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How to set up a home network

Home Network Setup with Router and Lan Cable

To fully enjoy online activities from your home, you need a strong home network. Regardless of your specific needs, getting a grip on the basics of home networking is crucial for continuous connectivity and improving your internet experiences.

At Asurion, we’re here to help at every step of your tech journey. From tech care and repair to the basics—like tackling home network setup. We’ve got you covered. 

What is a home network?

A home network connects all your devices—desktop computers, laptops, printers, smartphones, gaming consoles, and smart home devices—to the internet and each other. This network allows devices within your home to communicate, share resources, and access the internet. Setting up a network involves configuring a combination of hardware (like routers and modems) and software settings to ensure secure and efficient connectivity.

Types of home networks

Understanding the various types of home networks—wired, wireless, and hybrid—can help you choose the right setup for your specific needs.

Wired networks

Wired connections rely on Ethernet cables to connect your devices directly to your network router, offering stability and speed ideal for high-bandwidth activities, like gaming or streaming in high definition.

Wireless networks (Wi-Fi)

Most common in homes, Wi-Fi networks offer the convenience of connecting devices without cables. This network type requires a wireless router and is flexible, but it can be affected by distance, physical obstructions, and interference.

Hybrid networks

Combining wired and wireless elements, hybrid networks can optimize the strengths of both types, providing reliability where needed while extending wireless convenience to portable devices.

How to set up a home network

Follow these straightforward steps to establish a reliable and efficient home network, ensuring all your devices stay connected.

1. Choose your network type 

Now that you know the differences between networks, start by selecting your network type. Decide whether a wired, wireless, or hybrid network is best for your household.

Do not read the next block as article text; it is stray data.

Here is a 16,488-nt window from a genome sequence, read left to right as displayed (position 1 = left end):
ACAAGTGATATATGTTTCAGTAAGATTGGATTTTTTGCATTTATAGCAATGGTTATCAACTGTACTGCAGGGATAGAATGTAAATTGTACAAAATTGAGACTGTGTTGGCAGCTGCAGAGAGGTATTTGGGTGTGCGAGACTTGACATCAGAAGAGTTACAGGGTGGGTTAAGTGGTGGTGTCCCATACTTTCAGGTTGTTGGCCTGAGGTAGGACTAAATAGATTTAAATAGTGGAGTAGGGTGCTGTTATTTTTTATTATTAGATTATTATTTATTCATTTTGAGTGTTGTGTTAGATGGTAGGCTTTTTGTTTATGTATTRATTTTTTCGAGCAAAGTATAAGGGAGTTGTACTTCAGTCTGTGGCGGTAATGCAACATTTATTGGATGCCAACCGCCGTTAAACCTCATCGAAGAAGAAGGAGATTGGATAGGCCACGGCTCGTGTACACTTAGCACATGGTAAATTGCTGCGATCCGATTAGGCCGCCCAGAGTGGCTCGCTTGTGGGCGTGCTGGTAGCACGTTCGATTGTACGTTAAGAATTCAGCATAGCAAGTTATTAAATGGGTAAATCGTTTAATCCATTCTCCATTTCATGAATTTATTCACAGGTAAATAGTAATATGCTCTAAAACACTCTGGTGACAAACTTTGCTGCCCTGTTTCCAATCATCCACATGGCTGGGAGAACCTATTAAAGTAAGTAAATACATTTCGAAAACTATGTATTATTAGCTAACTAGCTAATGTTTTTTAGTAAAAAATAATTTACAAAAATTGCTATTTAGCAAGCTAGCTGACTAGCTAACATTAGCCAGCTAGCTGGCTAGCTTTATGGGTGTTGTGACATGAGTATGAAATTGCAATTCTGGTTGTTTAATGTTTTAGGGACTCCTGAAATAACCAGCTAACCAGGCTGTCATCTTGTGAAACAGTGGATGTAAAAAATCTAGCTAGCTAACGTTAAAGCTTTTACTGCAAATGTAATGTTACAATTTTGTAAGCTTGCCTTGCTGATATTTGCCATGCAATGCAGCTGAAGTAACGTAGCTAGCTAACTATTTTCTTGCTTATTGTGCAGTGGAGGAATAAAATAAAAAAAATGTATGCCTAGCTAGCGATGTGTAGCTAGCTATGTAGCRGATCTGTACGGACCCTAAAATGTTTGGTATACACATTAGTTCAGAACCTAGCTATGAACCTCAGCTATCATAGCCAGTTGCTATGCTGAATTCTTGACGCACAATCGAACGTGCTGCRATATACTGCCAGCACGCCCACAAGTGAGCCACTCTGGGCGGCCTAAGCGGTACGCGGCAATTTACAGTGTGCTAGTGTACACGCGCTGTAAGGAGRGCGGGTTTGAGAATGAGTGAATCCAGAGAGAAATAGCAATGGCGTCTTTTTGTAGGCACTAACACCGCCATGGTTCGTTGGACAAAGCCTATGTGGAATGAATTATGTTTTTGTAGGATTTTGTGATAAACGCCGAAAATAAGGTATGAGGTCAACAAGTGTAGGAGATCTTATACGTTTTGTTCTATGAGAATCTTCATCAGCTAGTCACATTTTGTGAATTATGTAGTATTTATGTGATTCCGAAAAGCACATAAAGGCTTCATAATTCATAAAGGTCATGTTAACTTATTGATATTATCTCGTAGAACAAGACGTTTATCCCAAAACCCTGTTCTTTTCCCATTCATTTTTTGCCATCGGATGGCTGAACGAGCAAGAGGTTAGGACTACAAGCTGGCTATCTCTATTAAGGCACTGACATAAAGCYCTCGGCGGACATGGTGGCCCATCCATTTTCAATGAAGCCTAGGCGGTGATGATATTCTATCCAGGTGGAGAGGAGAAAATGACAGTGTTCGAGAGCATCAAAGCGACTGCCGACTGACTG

2. Select the right equipment

Depending on your network type, you'll need a modem (often provided by your internet service provider (ISP) and a router. Sometimes, your modem and router will be combined into one device. 

For Wi-Fi, consider a router that supports the latest standards (Wi-Fi 6) for better performance.

3. Set up your modem and router

Connect your modem to your service provider’s connection, then connect your router to the modem. This setup forms the gateway for all your devices to access the internet.

Whether your ISP provided one or you opted to buy your own, you’ll set up the modem and router using the manufacturer’s instructions.

4. Configure your router

Using a computer connected to your router, access the router’s admin page via the router’s IP address to configure network settings such as its SSID (network name) and password. Make sure to secure your network with WPA2 (Wi-Fi Protected Access 2) or WPA3 encryption. 

You can expect to find all the information you need to access the admin page on your modem's underside (or back) label. Common addresses are,, or

If your modem comes with a manual, you can check it there too. 

Enter the default IP address of your router into a web browser's address bar and press Enter to access the router's admin panel and change any default passwords. 

5. Connect devices

Depending on the type of network you've decided on, connect your devices to the network either through an Ethernet port or wireless connection. . Make sure each device is configured to join the network automatically.

6. Test your network

Once everything is connected, test your network by accessing the internet on different devices. Check for connectivity issues and coverage gaps—especially in a wireless setup.

7. Extend your range

You’ll usually see the modem installed in either the main living area of your home, like the living room. These placements are intended to be a general catch-all Wi-Fi area. 

Depending on your home's square footage or layout, you might have to take an extra step to extend the Wi-Fi coverage range so users furthest away from the modem can access the internet. You could use a network extender to amplify the network coming from the router. 

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